Lawyer who would be chief

PUBLISHED : Friday, 31 May, 1996, 12:00am
UPDATED : Friday, 31 May, 1996, 12:00am

Solicitor Paul Tse Wai-chun, who has put himself forward as a candidate for chief executive, does not meet the basic criteria for the post, it emerged yesterday.

Candidates have to be 40 or over, have no right of abode overseas and have lived in the territory continuously for at least 20 years.

Mr Tse is 37, has a full British passport, and left the territory for eight years to study.

But he said yesterday: 'I want to show that nothing is impossible.' He said that if Ronald Reagan could become US President, he could become chief executive.

'When Reagan was a film star no one thought that he would become the American president,' he said.

He said his age was not a problem.

'The calculation for somebody's age in Chinese is somewhat different from the Western calendar. My nominal age will be 40 by 1997,' he said.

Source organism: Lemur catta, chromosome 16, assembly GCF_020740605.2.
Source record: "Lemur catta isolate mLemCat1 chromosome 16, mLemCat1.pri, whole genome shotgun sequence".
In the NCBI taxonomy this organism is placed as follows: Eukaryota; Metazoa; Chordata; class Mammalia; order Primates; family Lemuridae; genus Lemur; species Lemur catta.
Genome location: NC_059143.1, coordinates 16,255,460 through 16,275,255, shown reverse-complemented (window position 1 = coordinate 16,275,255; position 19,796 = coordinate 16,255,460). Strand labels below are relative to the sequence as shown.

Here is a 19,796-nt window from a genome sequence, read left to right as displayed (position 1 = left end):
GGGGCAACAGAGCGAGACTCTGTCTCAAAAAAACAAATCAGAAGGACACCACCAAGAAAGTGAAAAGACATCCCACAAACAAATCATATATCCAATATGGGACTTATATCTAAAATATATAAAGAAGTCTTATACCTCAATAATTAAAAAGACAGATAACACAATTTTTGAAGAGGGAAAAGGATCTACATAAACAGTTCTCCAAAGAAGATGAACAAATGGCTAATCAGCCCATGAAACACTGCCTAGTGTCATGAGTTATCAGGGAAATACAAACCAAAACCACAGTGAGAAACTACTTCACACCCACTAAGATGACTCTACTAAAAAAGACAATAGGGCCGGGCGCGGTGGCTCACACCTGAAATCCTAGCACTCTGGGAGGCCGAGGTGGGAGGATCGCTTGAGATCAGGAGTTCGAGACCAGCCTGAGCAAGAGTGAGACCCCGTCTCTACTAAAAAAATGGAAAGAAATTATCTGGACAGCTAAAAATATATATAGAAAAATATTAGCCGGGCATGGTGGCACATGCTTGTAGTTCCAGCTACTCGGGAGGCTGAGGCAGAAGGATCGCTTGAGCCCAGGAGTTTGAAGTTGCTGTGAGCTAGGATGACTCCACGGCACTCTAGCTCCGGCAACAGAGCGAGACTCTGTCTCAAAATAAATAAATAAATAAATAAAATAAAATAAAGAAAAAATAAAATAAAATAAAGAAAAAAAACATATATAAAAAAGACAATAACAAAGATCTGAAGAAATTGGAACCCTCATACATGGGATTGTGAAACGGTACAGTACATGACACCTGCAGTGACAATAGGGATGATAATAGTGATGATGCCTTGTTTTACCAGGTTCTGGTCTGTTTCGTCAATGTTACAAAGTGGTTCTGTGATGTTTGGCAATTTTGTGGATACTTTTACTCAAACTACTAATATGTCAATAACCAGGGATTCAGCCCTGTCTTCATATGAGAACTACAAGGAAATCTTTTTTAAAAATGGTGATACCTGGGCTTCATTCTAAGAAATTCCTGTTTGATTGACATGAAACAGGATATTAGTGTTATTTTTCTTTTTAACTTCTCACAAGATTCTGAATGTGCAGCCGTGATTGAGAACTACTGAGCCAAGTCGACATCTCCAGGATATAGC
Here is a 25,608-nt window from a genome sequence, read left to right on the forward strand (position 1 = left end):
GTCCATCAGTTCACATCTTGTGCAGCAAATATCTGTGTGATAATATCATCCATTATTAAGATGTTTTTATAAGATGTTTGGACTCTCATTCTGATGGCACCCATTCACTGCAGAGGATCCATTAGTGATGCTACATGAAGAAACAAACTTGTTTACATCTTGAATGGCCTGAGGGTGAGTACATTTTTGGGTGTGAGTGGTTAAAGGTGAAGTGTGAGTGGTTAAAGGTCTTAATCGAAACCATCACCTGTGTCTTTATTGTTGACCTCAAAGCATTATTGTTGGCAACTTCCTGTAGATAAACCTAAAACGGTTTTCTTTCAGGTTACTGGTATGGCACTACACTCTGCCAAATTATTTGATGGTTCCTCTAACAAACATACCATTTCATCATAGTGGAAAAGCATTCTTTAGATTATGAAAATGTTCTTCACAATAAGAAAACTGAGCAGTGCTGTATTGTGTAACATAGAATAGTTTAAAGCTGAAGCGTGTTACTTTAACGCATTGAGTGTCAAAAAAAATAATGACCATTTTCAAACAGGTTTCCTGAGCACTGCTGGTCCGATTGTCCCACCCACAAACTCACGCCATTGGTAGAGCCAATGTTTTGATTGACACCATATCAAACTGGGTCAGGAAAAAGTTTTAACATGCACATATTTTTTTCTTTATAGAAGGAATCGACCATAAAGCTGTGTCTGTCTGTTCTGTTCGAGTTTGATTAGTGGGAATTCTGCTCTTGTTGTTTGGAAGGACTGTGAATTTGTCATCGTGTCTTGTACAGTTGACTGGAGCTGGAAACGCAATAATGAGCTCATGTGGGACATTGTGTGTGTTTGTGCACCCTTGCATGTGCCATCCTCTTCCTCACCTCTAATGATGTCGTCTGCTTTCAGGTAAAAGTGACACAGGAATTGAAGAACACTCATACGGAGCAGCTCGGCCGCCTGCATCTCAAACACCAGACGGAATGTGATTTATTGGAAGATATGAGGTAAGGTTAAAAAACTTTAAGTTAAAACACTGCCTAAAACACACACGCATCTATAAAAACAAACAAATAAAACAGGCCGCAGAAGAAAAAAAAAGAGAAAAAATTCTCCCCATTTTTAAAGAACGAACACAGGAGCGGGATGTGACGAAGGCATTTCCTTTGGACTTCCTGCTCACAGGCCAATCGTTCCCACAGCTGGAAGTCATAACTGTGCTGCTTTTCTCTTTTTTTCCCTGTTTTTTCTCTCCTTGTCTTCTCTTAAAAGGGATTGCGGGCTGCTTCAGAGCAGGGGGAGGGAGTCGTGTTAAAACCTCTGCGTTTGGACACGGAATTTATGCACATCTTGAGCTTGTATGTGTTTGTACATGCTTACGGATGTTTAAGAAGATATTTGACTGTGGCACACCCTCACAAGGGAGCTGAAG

Mr Tse said the Basic Law did not say whether the actual age or nominal age was important.

He thanked his partner, talk show host Pamela Pak Wan-kam, for her encouragement.

Asked why he had decided to go up against fellow solicitor Lo Tak-shing - the only other declared candidate - Mr Tse said: 'Mr Lo made it clear that he was interested and I admire him for that, and wanted to follow suit.' Describing himself as a baby in politics, he said: 'I am a plain white paper with no political affiliations. There is nothing for me to conceal or explain.' He encouraged other qualified people to speak up and indicate their interest.

He put his own chances of success at 50-50.

Mr Tse, a host on Metro Radio's Justice with Compassion programme, dismissed claims his move was simply to attract publicity and suggestions he would ask Ms Pak to campaign for the seat on his behalf.

Ms Pak was confident he understood more about the grass roots than other hopefuls, but added that Mr Tse's biggest weakness was that he was not cunning enough.

Mr Lo commented: 'It's a good thing that more people are jockeying for the post. The public will be given more choice.'